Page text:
Which Wines Go With Steak? [10 Amazing Pairings]
Steak is almost always associated with red wine.
As you know, 'red' is a generic term comprising dozens of varieties. You can choose from a sweeter to a drier one, from a lighter to a fuller body.
And just like 'red wine', 'steak' is a generic term comprising a variety of meat cuts. We can think of New York strip steak, prime rib, ribeye, sirloin, tartare, and a host of other meats when talking about steak.
It’s easy to understand each of these meats pairs well with a different type of wine. Putting together an exhaustive list is near impossible.
That’s why I’ve put together this guide to amazing pairings, so you can choose the wine that works best with the type of steak you like.
Zinfandel is perhaps the best wine to pair with steak. This flavorful full-body wine complements the equally strong flavors of steak and also the strong flavor of the seasoning typically accompanying this dish. This doesn’t mean, though, that Zinfandel goes with all types of steak.
The spicy notes of this wine pair wonderfully with the strong flavors of lean steak but the lower content of tannins make it less suitable to pair with heavily marbled cuts.
The high alcoholic content, on the other hand, and the medium-high acidity also give a bold texture to Zinfandel, which works wonders with steak marinates in spiced barbecue sauce.
The best meat cuts to pair with your Zinfandel are sirloin, prime rib, ribeye, tartare, and New York strip.
#2 Cabernet Sauvignon
Cabernet Sauvignon is a medium to full bodied wine, rich in both alcohol and tannins. So, if the Zinfandel above doesn’t pair well with heavily marbled steak, but you love that meat cut, the Cabernet Sauvignon might just be your best bet.
This deep red wine withstands the bold flavors of meat and matches perfectly with the natural juices of a rare steak.
For this wine, you’d better choose a well-seasoned, spiced steak which is high in fat, such as filet mignon, T-bine, porterhouse steak, ribeye, sirloin, or New York strip.
All these meat cuts pair wonderfully with the refined flavors of Cabernet Sauvignon, such as blackcurrant, pepper, mint, and oak.
Check out some of our favorite Cabs over a variety of price points below:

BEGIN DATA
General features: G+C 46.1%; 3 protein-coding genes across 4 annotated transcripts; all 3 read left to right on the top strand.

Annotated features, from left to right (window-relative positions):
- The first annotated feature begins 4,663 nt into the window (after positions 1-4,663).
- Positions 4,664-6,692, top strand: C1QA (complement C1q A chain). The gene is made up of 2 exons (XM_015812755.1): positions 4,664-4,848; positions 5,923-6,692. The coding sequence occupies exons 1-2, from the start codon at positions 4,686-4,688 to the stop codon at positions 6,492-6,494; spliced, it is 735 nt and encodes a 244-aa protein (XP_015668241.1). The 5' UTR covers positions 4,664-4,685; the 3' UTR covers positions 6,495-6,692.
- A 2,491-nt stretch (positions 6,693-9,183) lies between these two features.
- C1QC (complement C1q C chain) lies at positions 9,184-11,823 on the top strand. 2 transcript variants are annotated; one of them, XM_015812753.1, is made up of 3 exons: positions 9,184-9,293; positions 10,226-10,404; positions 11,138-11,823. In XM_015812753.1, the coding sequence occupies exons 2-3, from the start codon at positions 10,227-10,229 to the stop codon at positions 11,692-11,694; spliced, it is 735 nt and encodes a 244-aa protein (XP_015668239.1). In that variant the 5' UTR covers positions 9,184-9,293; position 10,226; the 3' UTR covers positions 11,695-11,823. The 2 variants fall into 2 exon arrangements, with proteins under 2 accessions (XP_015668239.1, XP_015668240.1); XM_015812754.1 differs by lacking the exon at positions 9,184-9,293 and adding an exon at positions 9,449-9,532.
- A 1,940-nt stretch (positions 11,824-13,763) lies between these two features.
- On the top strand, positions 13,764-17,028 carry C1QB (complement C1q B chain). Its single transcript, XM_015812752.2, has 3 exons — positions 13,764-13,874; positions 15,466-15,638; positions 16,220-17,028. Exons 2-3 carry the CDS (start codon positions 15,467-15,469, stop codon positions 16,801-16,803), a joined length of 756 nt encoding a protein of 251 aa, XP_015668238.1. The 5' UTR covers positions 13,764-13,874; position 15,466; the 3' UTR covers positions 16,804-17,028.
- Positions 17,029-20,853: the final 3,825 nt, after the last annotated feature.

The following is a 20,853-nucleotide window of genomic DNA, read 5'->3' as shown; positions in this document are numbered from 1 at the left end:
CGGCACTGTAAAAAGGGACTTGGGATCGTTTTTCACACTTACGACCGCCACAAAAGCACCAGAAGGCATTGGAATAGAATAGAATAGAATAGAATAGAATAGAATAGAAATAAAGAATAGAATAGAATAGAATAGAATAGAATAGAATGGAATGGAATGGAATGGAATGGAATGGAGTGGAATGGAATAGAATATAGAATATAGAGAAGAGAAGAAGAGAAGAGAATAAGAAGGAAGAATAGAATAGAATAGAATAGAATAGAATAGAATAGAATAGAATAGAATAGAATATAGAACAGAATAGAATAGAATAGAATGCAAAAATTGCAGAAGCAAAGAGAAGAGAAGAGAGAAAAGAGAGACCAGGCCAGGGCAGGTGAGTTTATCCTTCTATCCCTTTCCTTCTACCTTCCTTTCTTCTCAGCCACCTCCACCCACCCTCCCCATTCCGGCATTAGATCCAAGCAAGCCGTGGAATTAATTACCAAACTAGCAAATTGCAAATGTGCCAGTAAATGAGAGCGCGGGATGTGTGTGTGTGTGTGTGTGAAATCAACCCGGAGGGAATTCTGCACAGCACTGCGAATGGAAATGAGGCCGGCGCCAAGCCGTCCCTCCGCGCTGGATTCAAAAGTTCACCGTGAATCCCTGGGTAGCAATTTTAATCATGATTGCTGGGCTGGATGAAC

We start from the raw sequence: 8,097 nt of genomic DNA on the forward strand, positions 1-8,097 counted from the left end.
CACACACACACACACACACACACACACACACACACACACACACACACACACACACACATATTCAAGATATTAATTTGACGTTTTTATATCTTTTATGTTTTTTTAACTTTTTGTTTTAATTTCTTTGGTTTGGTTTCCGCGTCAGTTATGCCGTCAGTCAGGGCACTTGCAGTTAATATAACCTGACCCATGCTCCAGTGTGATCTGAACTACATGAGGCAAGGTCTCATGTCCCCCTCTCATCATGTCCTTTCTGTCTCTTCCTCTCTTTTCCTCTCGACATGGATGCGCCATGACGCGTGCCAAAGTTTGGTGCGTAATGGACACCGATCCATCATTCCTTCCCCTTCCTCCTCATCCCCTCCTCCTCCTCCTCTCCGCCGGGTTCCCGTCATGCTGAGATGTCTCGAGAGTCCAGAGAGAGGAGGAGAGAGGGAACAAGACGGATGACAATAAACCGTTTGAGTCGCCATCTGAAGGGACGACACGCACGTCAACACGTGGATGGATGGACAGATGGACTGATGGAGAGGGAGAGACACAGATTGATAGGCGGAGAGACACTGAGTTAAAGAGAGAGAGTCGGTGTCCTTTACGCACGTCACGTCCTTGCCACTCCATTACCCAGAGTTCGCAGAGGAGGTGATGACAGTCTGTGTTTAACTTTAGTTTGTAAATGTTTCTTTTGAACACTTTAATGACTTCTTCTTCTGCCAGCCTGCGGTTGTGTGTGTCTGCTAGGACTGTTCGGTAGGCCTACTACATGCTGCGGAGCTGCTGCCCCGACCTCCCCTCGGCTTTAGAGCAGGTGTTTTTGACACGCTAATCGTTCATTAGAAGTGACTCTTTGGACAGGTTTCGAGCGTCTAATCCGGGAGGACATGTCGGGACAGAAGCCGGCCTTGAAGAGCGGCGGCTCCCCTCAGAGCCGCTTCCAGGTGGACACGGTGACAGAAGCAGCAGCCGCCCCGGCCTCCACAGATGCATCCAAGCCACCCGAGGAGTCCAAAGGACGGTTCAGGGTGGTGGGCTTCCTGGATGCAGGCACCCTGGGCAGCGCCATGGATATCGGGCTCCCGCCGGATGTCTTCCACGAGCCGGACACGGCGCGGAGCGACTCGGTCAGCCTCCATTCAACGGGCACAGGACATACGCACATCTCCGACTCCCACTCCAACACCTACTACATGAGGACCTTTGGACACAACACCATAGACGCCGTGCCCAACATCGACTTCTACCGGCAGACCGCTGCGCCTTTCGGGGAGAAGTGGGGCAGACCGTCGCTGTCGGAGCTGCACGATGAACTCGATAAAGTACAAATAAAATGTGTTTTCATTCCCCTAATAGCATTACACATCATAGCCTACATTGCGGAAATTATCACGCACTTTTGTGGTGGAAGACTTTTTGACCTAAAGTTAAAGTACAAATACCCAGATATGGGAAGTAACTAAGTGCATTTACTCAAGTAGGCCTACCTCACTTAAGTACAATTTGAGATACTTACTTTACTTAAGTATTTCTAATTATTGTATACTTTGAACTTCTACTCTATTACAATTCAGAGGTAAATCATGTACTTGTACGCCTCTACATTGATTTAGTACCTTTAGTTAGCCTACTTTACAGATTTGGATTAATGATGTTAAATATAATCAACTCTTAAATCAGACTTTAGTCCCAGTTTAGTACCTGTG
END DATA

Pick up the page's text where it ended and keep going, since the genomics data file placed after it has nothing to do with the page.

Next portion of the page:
Going to Argentina, we find a splendid wine that makes good friends with the famous Argentinian steak. Malbec is, in fact, the most consumed red wine in Argentina, where locals pair it with the delicious traditional beef.
This versatile wine is rich in aromas and is characterized by a particular sapidity. Its tannic content goes well with stronger meat flavors and marbled cuts, such as sirloin and T-bone. It's not a million miles away from Cabernet Sauvignon in a lot of ways and the differences are sometimes difficult to discern.
The nice thing is that Malbec also comes at an attractive price point. So, if you want to impress but don’t want to break the bank, Malbec is the way to go!
French Syrah, but also the Australian Shiraz, are two wines that pair wonderfully with steak. Both varietals showcase medium to full bodies and they are both versatile and food-friendly. These wines actually pair with a wide number of foods, not only with steak.
The dominant notes are fruity, with hints of blueberry, olives, and spicy overtones which complement the natural juices and boldness of red meat.
Then, a crisp acidity and tannin content are perfect to pair with marbled cuts, complementing peppery barbecues, smoked meat, and even the traditional rare steak. Ribeye and prime rib are perhaps your best bets, but you can also pair your Syrah with skirt steak, peppered flank, or New York strip steak.